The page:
BW Gemini is the first of 12 Very Large Gas Carriers that BW LPG has committed to retrofit with LPG dual-fuel propulsion engines at a Chinese shipyard, aimed at zero-carbon fuel propulsion, a company spokeswoman said.
“BW Gemini, BW Leo and BW Libra are currently at Yiu Lian dockyard. All 12 VLGCs will be retrofitted at Yiu Lian dockyard and are expected to be completed by end 2021,” a BW LPG spokeswoman said.
The company, associated to shipping giant BW Group, was responding to S&P Global Platts’ queries on market reports that the BW Gemini took one of her first voyages last week after dry-docking in early August at Yiu Lian shipyard to be retrofitted with dual-fuel propulsion engines, a first among the LPG carrier fleet.
The cost of retrofitting is about $9 million for each vessel and takes around two months, the spokeswoman said.
Explaining the choice to retrofit with dual-fuel propulsion engines instead of scrubbers, she said while scrubbers may be appropriate in some contexts, “we have taken a longer-term perspective to invest in R&D to advance the technology needed for LPG propulsion”.
“Although it requires significant upfront investment, the returns are positive in both financial and environmental terms, and demonstrate our commitment to action on ESG [Environmental, Social and Governance],” she added.
Compared to compliant fuel, LPG propulsion reduces fuel consumption by 10%, sulfur dioxide by 99%, particulate matter by 90%, carbon dioxide by 15% and nitrogen oxide by 10%, she said.
Operationally, LPG is a cleaner fuel and easier to manage, while bunkering LPG during cargo loading saves up to four days of bunkering time per year and running on a mix of fuels at any time, the company said.
“Economically, we save from lower fuel consumption, and save on bunkering logistical costs and the expected price differential between LPG and compliant duels,” said Singapore-based BW LPG, which in 2019 expanded into LPG trading with the formation of a product services division to support its core shipping business.
The spokeswoman said while BW LPG does not own or operate any pressurized ships or coasters, the company believes the technology can be implemented on the majority of current vessels on water without the need for newbuilding orders.
BW Group, which operates the world’s largest gas shipping fleet for LNG and LPG, took a majority share of pressurized LPG carrier owner and operator Epic Gas in March 2019.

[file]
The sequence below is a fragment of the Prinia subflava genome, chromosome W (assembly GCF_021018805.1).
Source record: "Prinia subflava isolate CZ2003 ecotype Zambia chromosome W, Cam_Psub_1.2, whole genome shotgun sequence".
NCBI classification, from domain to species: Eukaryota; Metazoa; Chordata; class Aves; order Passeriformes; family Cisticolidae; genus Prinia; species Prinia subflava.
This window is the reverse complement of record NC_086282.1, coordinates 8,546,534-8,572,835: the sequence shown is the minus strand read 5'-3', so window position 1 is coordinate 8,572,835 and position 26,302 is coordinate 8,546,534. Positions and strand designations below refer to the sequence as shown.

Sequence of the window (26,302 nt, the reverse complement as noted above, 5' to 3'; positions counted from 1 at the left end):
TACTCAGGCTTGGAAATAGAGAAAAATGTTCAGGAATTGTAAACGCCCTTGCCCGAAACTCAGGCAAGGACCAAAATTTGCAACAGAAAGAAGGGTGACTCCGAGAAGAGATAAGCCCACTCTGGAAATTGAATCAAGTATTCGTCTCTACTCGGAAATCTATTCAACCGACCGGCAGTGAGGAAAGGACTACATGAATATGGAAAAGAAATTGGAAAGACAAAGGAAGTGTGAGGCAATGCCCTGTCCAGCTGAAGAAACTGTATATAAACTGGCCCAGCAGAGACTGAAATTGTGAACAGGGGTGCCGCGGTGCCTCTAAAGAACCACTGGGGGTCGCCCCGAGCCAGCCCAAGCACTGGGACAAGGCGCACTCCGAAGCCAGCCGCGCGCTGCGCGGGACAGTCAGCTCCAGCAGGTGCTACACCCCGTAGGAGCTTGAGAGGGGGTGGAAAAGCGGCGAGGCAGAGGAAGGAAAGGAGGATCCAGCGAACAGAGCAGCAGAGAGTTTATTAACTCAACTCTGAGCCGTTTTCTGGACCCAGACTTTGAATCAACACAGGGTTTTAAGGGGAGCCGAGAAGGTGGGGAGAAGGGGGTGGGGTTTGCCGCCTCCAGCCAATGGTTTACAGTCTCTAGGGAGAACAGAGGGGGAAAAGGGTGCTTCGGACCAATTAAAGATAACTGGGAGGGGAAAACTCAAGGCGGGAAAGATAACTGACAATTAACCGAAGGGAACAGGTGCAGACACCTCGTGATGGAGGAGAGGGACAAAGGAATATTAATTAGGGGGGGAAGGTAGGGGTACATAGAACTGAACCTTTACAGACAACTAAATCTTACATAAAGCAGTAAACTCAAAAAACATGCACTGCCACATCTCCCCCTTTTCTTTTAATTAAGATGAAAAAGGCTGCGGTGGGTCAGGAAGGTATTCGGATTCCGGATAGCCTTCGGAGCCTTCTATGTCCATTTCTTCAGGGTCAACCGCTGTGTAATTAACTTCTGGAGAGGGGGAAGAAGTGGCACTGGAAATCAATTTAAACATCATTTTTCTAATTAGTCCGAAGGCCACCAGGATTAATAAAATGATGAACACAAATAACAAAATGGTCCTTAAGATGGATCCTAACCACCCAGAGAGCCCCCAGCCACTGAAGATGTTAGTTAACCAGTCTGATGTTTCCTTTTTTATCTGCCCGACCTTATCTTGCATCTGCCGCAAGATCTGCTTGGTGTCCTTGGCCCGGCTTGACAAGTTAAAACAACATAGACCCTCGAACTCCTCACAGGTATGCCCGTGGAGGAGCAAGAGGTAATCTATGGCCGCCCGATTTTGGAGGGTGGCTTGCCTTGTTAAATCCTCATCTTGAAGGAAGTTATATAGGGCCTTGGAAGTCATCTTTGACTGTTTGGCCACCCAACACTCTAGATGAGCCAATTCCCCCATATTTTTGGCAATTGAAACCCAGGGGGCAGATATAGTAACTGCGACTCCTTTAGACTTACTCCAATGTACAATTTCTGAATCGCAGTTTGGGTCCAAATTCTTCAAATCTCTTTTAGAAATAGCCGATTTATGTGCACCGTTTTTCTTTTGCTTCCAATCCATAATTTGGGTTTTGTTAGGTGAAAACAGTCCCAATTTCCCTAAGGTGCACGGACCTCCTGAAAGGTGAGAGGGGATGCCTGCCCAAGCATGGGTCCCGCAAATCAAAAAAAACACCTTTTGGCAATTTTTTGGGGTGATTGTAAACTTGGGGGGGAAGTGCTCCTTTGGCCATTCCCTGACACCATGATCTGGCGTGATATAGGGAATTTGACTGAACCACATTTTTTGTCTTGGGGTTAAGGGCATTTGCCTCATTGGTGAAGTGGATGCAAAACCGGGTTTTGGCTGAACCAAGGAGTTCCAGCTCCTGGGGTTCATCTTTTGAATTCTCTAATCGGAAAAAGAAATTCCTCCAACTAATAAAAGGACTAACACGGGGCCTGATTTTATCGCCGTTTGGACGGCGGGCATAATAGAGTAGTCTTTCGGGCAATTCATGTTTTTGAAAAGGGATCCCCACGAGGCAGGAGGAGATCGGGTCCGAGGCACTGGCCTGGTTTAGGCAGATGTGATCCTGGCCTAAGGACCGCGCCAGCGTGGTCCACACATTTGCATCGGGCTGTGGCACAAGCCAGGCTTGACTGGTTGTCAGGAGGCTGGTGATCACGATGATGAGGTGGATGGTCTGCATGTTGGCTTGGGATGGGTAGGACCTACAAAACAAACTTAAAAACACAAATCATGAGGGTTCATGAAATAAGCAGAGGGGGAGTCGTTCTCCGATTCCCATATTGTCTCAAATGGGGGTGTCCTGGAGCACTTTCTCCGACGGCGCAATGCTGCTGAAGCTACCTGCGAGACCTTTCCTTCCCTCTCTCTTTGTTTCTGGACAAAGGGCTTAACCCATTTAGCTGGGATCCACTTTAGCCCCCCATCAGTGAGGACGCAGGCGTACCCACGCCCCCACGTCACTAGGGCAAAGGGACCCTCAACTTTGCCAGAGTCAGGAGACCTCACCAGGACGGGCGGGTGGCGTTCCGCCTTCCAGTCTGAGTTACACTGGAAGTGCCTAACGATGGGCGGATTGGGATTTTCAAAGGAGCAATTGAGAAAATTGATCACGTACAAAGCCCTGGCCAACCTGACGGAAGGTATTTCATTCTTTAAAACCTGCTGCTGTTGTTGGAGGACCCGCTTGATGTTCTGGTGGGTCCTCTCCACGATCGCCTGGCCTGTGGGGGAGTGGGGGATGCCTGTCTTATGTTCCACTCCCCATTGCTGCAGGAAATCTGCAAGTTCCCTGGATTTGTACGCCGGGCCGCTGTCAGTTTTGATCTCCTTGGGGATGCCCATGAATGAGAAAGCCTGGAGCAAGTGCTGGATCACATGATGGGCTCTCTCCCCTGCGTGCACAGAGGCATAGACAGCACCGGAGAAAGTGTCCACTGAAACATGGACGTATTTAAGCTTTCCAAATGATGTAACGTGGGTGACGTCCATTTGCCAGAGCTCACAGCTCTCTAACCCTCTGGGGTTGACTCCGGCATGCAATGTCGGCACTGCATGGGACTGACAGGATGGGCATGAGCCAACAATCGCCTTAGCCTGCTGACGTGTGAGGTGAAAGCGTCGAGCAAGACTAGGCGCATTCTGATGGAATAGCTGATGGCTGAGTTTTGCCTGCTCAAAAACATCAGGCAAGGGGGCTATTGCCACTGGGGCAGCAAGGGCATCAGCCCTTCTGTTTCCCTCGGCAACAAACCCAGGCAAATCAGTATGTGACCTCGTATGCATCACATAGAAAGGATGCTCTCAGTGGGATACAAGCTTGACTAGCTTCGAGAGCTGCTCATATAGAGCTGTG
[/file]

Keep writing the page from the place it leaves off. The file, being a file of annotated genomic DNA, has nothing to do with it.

Epic Gas CEO Charles Maltby told Platts the company, which owns and operates 43 pressurized LPG carriers of 3,500-11,000 cu m, currently uses traditional low-sulfur fuels, leading to an on-year reduction of 77% in sulfur oxide emissions and full IMO 2020 compliance.
He said following a review, the company found the fitting of scrubbers “makes limited economic sense at this point in time” as their fleet makes frequent port calls in regions that have 0.1% requirements, reduced sea time and fuel consumption as well as burning less fuel at sea, while the amount of fuel consumption per vessel per year was relatively low.
“But it is the case, as we turn to beyond 2030 and towards 2050, that dual fuel LPG is of interest to us for the future,” he said.
Aside from the cleaner energy properties of LPG, it is likely a convenient fuel for their vessels to stem at load and discharge ports when carrying LPG, Maltby added.
Near term, Epic Gas is focused on cutting emissions of existing vessels via a mix of energy-saving and emission-reducing investments, including silicon paint, vessel performance monitoring and management and propeller boss fin caps, he said.
BW LPG said in its Q2 report in August that the global VLGC fleet rose to 299 with the delivery of 17 new vessels end July and four more this year.
Another 19 are planned for next year and 11 in 2022, it said, adding the orderbook till end 2022 stands at 11% of the total VLGC fleet. BW LPG has 15% of global VLGC market share, or 46 vessels.
Shipping brokerage Gibson said in a report that VLGC owners are expected to fit another eight vessels with dual-fuel engines in 2022.
It said no retrofittings have been planned so far among smaller segments. But out of an orderbook of 10, five newbuilding MGCs — in the 24,000-40,000 cbm range — will be delivered with dual-fuel engines from 2021.